Description - The Therapeutic Nightmare by John Abraham
How do drugs get to the market? What controls are there and what procedures for monitoring their effects? And how adequate are the regulators in protecting public health when new drugs have serious side effects? The Therapeutic Nightmare tells the story of the sleeping pill Halcion - a story which is far from over. First marketed in the 1970s, Halcion has been taken by millions of patients around the world. For many years it has been associated with serious adverse effects such as amnesia, hallucinations, aggression and, in extreme cases, homicide. Thirteen years after its first release, it was banned by the British government. It remains on sale in the United States and many other countries. This book explains why patients have come to be exposed to Halcion's risks and examines the corporate interests of the manufacturers, the professional interests of the scientists and medical researchers and the interests of patients in safe and effective medication. It reveals how these contending forces shape the regulatory decision-making process about drug safety.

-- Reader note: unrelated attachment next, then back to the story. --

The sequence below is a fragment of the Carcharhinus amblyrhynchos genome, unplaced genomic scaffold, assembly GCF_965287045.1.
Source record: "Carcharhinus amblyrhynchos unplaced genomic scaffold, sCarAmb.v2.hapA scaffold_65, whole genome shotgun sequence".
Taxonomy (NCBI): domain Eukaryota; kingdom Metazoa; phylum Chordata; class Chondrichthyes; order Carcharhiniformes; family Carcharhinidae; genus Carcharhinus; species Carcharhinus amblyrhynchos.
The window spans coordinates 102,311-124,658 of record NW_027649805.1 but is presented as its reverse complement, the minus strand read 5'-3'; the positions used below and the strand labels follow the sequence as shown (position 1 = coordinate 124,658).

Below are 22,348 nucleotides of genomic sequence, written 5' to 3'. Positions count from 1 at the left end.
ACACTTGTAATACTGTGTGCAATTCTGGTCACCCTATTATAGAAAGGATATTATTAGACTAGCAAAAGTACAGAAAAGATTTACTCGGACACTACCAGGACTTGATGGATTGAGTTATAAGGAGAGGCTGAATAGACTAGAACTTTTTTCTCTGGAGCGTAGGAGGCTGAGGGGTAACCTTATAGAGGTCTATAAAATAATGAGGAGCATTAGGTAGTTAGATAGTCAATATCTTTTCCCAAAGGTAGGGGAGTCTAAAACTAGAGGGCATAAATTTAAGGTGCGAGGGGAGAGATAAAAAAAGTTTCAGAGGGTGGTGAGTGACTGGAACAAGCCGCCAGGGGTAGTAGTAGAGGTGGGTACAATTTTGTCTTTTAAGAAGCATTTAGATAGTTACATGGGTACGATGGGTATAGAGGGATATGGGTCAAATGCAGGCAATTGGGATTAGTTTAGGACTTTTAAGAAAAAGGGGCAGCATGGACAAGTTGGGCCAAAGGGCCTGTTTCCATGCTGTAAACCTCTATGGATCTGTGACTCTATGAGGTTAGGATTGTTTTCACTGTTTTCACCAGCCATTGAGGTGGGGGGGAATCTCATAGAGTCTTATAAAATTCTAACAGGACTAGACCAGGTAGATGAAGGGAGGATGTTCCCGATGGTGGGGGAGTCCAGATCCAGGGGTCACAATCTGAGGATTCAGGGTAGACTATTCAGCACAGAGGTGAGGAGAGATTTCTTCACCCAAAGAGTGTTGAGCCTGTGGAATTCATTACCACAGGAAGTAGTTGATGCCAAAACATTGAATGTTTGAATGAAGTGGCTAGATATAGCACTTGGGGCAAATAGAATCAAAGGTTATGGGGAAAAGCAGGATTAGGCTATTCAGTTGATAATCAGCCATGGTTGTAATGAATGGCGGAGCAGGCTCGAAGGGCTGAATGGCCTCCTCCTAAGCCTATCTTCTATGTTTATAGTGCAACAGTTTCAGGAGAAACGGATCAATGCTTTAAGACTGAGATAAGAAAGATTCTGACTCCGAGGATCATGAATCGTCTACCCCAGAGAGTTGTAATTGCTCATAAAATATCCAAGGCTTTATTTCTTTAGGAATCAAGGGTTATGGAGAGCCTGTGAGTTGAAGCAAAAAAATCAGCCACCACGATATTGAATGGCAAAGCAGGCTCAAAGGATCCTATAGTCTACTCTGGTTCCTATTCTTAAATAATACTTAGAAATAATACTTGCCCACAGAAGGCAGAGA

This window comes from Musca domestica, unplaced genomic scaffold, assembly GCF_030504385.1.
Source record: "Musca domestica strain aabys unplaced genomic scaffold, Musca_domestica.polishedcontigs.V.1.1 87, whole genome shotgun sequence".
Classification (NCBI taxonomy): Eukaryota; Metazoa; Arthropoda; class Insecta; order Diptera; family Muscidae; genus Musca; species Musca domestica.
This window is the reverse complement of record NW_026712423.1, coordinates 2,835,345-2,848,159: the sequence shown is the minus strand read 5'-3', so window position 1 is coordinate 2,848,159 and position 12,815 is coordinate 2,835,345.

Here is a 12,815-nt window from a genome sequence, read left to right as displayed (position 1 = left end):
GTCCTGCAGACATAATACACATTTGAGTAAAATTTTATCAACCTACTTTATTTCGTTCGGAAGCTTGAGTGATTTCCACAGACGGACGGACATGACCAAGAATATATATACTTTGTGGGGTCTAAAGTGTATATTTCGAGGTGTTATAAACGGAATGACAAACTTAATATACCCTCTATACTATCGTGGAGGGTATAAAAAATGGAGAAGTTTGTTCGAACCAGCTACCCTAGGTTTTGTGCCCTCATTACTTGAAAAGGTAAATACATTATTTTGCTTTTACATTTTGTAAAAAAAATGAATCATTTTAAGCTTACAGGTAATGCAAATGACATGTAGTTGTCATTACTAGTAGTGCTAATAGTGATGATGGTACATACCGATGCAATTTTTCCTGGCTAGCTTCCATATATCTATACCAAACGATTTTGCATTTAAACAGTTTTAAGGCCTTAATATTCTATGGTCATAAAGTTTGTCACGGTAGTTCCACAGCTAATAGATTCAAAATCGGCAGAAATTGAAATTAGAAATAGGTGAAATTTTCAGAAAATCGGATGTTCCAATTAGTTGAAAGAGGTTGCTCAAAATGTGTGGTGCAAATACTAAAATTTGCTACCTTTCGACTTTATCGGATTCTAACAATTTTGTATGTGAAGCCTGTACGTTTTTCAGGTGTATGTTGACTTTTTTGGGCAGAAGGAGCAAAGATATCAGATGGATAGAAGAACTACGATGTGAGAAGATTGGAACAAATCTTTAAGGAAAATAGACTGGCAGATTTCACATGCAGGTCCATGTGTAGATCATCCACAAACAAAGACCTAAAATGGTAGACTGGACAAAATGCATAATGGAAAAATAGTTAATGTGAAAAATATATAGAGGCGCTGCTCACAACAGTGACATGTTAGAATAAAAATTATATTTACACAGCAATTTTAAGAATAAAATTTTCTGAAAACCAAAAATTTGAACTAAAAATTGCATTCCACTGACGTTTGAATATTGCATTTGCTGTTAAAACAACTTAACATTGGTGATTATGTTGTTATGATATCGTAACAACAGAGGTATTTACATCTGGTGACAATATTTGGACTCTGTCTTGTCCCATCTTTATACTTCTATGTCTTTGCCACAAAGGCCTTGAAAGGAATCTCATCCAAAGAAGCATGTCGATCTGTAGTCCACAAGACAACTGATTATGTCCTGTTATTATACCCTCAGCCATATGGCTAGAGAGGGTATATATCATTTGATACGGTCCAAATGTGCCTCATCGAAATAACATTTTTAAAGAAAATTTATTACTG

As the number of new drugs and health products grows, a major challenge facing regulators and the medical profession is how to put the interests of public health decisively and consistently above the commercial interests of the drugs industry, while becoming more accountable to patient and consumer organizations.
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(234mm x 156mm x mm)
Publisher: Taylor & Francis Ltd
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Author Biography - John Abraham
John Abraham is Professor of Sociology and Co-director of the Centre for Research in Health and Medicine at the University of Sussex. He is author of Science, Politics and the Pharmaceutical Industry. Julie Sheppard is Head of Communications at University College London Hospitals. Originally published in 1999